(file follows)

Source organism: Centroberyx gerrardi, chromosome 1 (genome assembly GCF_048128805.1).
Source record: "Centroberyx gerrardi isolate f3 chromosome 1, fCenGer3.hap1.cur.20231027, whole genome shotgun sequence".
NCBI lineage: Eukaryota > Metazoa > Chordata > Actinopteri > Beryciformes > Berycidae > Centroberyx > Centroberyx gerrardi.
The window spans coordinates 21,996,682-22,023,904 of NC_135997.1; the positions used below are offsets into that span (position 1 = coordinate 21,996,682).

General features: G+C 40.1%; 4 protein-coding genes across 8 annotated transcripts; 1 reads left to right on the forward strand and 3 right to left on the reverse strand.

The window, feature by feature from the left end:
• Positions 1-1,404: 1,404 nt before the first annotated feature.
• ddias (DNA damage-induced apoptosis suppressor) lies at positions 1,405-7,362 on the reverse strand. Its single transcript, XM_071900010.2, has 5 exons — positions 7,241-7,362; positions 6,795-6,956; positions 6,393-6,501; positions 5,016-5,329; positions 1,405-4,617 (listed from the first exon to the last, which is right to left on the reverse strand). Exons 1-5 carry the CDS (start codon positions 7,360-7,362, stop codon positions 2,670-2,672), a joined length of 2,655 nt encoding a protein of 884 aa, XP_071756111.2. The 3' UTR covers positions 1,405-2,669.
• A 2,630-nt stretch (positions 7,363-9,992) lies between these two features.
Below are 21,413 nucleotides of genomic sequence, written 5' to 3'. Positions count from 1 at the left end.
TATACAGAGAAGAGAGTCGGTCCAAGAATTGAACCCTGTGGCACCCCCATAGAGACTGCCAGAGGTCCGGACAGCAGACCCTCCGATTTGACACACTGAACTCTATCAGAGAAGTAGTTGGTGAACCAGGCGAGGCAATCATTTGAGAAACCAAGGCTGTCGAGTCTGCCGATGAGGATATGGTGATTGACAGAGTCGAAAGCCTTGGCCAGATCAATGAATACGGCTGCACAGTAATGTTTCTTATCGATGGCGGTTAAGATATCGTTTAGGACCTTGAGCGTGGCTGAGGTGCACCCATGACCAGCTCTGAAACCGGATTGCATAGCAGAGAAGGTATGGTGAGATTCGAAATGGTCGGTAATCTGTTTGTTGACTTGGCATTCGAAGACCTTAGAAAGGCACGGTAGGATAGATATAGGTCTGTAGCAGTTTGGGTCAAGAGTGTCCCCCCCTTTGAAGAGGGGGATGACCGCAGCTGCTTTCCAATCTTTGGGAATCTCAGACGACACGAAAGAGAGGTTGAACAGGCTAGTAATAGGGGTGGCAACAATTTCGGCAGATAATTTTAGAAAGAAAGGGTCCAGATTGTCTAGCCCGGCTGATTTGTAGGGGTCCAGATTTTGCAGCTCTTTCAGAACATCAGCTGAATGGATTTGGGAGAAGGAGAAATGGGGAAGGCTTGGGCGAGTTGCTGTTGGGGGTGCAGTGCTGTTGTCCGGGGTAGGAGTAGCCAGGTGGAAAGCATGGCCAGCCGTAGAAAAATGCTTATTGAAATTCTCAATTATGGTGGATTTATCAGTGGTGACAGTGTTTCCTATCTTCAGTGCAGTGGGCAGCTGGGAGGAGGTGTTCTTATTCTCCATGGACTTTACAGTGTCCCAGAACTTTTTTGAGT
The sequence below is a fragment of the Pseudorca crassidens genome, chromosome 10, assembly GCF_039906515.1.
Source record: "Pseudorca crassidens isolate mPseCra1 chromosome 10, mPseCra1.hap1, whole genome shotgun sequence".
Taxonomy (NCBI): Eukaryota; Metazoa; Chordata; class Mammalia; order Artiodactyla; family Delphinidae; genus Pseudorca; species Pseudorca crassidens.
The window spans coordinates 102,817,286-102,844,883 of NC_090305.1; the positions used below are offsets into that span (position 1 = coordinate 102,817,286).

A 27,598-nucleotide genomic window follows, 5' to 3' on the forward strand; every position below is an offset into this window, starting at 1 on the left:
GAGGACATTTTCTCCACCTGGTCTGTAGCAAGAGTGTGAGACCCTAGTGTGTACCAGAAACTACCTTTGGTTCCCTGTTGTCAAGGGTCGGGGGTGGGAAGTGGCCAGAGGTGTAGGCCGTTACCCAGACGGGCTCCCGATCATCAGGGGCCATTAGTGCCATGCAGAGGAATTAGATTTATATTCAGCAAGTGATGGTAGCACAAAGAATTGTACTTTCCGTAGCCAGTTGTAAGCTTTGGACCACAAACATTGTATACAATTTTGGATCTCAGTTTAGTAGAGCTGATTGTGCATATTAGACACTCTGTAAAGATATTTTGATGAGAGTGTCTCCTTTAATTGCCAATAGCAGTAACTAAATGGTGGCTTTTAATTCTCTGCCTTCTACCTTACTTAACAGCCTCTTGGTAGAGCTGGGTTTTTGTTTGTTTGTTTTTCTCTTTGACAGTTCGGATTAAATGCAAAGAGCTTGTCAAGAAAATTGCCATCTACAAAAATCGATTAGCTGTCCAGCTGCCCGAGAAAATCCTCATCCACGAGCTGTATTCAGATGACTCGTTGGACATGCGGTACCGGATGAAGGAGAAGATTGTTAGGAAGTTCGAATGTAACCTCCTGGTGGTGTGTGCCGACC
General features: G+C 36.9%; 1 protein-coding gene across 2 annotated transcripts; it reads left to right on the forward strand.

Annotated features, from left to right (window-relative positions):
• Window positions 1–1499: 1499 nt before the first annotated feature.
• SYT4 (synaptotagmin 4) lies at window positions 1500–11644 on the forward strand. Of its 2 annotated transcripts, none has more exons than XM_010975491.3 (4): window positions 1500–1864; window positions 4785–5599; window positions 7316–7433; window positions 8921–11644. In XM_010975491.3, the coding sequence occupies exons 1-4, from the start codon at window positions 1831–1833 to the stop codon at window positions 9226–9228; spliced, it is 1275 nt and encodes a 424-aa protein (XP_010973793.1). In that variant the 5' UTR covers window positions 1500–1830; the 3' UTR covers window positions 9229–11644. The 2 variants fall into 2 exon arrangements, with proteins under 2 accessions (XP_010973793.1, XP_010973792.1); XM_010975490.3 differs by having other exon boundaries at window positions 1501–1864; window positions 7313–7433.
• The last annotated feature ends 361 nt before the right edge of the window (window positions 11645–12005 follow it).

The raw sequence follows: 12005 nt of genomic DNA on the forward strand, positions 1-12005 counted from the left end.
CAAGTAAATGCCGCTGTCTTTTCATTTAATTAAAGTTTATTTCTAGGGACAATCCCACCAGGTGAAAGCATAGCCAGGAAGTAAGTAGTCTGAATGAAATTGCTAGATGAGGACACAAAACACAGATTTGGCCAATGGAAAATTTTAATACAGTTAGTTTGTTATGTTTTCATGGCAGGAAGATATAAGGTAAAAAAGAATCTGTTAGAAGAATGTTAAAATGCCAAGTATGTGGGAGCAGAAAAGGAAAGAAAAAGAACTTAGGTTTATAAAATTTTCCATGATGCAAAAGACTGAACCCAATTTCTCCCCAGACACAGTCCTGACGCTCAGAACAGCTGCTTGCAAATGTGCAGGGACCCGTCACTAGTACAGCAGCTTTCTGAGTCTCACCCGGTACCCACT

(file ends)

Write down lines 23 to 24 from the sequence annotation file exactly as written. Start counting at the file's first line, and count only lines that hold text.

The raw sequence follows: 12005 nt of genomic DNA on the forward strand, positions 1-12005 counted from the left end.
CAAGTAAATGCCGCTGTCTTTTCATTTAATTAAAGTTTATTTCTAGGGACAATCCCACCAGGTGAAAGCATAGCCAGGAAGTAAGTAGTCTGAATGAAATTGCTAGATGAGGACACAAAACACAGATTTGGCCAATGGAAAATTTTAATACAGTTAGTTTGTTATGTTTTCATGGCAGGAAGATATAAGGTAAAAAAGAATCTGTTAGAAGAATGTTAAAATGCCAAGTATGTGGGAGCAGAAAAGGAAAGAAAAAGAACTTAGGTTTATAAAATTTTCCATGATGCAAAAGACTGAACCCAATTTCTCCCCAGACACAGTCCTGACGCTCAGAACAGCTGCTTGCAAATGTGCAGGGACCCGTCACTAGTACAGCAGCTTTCTGAGTCTCACCCGGTACCCACT